This Is AuburnElectronic Theses and Dissertations

Sensory Evaluation of Fruits and Selected Food Items by Descriptive Analysis, Electronic Nose, and Electronic Tongue




Moazzem, Md. Shakir

Type of Degree

Master's Thesis


Poultry Science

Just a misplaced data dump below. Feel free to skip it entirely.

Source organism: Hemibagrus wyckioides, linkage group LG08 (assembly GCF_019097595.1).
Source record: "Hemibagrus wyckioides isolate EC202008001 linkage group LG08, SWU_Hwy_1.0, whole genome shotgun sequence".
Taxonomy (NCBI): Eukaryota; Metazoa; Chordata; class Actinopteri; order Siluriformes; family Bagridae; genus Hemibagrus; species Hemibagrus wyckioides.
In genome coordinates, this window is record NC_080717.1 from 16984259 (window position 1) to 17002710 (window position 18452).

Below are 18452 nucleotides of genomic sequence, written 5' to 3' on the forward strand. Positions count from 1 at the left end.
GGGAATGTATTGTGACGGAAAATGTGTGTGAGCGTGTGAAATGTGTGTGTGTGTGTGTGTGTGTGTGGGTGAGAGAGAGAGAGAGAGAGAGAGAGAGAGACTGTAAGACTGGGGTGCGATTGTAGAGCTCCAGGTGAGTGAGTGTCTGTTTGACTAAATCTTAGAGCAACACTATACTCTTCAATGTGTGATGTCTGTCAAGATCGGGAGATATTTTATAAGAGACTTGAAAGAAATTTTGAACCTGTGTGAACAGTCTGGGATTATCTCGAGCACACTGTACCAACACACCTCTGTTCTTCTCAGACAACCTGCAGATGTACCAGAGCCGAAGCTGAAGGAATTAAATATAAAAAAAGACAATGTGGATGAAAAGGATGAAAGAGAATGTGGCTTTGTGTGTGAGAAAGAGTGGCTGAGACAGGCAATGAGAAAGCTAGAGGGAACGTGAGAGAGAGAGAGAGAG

Sensory analysis has long depended on descriptive panels for systematic characterization and quality evaluation of food items. Currently, sensory instruments like e-nose (electronic nose) and e-tongue (electronic tongue) are also being implemented to aid in both descriptive and naïve panel evaluations. The present study employed all three techniques for evaluating the sensory attributes of selected food and fruit items. In the first part, the sensory profiles of different stevia blends with varying ratios of Reb A (Rebaudioside A), Reb D (Rebaudioside A), and Reb M (Rebaudioside A) were evaluated by a descriptive panel (n = 6) and e-tongue. The descriptive panel evaluation of bitter aftertaste (‘bitter taste at 90 seconds’) of stevia blends was well-correlated (R2 = 0.9116) to the e-tongue analysis, suggesting its potential to discriminate and screen stevia blends. In addition, the consumer evaluation of stevia-sweetened ice cream (n = 41) was found to be acceptable although that of carbonated beverages (n = 39) was not satisfactory. PLSR (Partial Least Square Regression) revealed a significant correlation (P < 0.05) between stevia-blend descriptive analysis and consumer liking scores for ice cream and carbonated beverage. The second part explored the correlation between electronic senses (electronic nose and electronic tongue) and descriptive analysis of strawberries and blueberries. A significant correlation (R2 ≥ 0.9095) was observed between the descriptive panel ratings and e-nose and e-tongue analyses, demonstrating their high potential for the prediction of sensory qualities of these berries. The e-nose and e-tongue were found to be more sensitive than the human sensory panel because the discrimination indices of e-nose (DI ≥ 82) and e-tongue (DI ≥ 90) were very high even though the sensory panel did not find any significant differences in some sensory attributes of these berries. The major volatile compounds of both strawberries and blueberries consisted of esters, alcohols, aldehydes, furans, ketones, lactones, terpenes, and terpenoids with a total of 107 and 122 volatiles detected in strawberries and blueberries, respectively. The furaneol concentration (mg/mL) in strawberries had a significant positive correlation (P < 0.05) to overripe aroma (r = 0.806) and was negatively associated with green (r = -0.864), pungent (r = -0.704;), and floral (r = -0.651) aroma notes. The effect of elevated growth temperature appeared to affect the blueberry aroma resulting in the formation of more sulfurous volatile compounds with undesirable aroma notes as detected by the e-nose. However, e-nose headspace analysis could not identify any carboxylic acid or ester in blueberries grown at elevated temperature, which may be the reason of their significantly lower sourness scores as rated by the descriptive sensory panel than the ones grown at ambient temperature.